I feel like I’ve only ever received these from distant family members or semi-questionable bosses, but I think it’s time we reclaim them! Jib Jab, Renderforest, and Smilebox are a few of the sites that come to mind, but you can find them everywhere nowadays. Each site will pretty much walk you through how to create one of their cards, so all you’ll really need are the photos you want to use (close-up photos are the best) and your friends’ email addresses. The mood of these cards is typically energetic and over-the-top, so goofy pictures are encouraged!

Pros: There is practically no prep time involved and it’s typically free
Cons: People will know that you spent practically no time on it

A Good, ‘Ol Fashioned Email

Digital illustration of woman's hands tying on a computer keyboard with candy heart keys.

Juj Winn via Getty Images

I came up with this in college. It’s not that it’s any revolutionary idea, but for a broke student with no time it seemed pretty inventive: all the love, none of the investment. Instead of a flashy email with moving pictures and audio, this is a straightforward, deeper version of a “thinking of you” text, which I guess is the modern version of an Anne Lister diary entry/love letter.

The typical outline I use consists of: setting up the context with a little explanation (this is a love letter to you, my friend), an overview of all we’ve been through over the past year or so, a genuine list of qualities you love about them, and a note of gratitude. The more specific and descriptive, the better! It could take you 10 minutes or an hour, but the easy part is sending the email straightaway.

Pros: It’s free and allows you a lot of space for all your feelings
Cons: Not as flashy and can visibly come of a little like a business memo

No matter what avenue you choose, remember the one thing these all have in common: love. As long as your thoughtfulness shines through, you’ve done it right. Now go spread the love!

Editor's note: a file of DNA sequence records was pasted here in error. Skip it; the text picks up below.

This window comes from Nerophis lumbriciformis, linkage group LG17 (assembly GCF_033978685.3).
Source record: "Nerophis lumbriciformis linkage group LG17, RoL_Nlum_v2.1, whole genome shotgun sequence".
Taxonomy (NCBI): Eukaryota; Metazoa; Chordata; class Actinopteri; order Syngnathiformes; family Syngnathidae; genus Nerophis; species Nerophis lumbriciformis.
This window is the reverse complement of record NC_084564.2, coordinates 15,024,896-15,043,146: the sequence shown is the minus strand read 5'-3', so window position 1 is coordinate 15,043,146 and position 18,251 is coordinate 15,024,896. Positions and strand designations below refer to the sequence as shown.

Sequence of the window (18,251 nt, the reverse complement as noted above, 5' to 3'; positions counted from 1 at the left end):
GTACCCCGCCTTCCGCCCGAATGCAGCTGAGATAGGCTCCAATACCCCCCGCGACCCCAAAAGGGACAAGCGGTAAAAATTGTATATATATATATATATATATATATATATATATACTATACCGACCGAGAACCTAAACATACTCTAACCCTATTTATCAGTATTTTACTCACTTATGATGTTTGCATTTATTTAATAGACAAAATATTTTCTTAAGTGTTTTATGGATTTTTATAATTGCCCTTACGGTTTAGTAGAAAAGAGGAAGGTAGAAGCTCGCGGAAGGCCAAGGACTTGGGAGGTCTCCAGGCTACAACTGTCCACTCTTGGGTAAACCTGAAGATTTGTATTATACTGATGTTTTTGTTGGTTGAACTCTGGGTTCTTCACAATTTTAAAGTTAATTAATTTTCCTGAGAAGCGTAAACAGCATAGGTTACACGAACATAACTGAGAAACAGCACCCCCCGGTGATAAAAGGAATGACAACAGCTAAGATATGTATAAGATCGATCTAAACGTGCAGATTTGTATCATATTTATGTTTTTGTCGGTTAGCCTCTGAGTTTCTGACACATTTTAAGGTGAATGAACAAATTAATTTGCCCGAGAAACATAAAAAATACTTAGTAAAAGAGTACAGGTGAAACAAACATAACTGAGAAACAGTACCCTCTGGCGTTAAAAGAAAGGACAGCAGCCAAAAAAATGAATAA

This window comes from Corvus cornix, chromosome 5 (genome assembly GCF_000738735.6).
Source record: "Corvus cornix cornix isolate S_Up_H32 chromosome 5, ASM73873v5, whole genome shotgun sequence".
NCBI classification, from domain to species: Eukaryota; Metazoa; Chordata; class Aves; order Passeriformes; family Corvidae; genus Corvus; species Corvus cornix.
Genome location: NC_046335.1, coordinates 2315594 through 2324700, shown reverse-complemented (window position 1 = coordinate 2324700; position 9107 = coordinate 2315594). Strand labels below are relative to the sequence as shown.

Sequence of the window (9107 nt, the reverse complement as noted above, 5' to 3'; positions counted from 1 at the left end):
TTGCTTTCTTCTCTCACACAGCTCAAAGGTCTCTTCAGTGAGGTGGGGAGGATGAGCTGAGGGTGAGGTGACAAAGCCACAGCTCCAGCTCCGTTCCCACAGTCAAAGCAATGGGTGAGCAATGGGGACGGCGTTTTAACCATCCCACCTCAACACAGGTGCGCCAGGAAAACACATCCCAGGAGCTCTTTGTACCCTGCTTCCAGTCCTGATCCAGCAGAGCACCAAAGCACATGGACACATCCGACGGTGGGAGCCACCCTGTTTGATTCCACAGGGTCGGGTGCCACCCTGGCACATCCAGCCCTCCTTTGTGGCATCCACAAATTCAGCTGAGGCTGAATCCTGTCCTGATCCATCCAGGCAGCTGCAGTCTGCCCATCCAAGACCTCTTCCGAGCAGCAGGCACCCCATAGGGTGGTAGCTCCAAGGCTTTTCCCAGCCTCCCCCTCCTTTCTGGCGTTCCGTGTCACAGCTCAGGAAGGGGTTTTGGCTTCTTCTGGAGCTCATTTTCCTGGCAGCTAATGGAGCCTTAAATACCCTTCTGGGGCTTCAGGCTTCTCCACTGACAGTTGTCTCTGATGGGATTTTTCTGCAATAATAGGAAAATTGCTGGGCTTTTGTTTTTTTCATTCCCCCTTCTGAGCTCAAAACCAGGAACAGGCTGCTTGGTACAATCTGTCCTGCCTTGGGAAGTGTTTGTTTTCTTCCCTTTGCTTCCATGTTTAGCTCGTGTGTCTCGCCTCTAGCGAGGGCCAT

Before you go! Autostraddle runs on the reader support of our AF+ Members. If this article meant something to you today — if it informed you or made you smile or feel seen, will you consider joining AF and supporting the people who make this queer media site possible?

Join AF+!

Em Win

Originally from Toledo, Ohio, Em now lives in Los Angeles where she does many odd jobs in addition to writing. When she's not sending 7-minute voice messages to friends and family, she enjoys swimming, yoga, candle-making, tarot, drag, and talking about the Enneagram.

Em has written 73 articles for us.


  1. Thanks for the reminder about making Valentine’s Day cards

    A few years ago I participated in a queer craft night where we made Valentine’s Day cards. It was so fun! In fact, I had so much fun doing it that I went home and made a bunch more. And now I make handmade cards for any and every occasion. During the lockdown, I made cards for all of my loved ones and it really felt I was putting my love into physical form and sending it off.

Contribute to the conversation...

Yay! You've decided to leave a comment. That's fantastic. Please keep in mind that comments are moderated by the guidelines laid out in our comment policy. Let's have a personal and meaningful conversation and thanks for stopping by!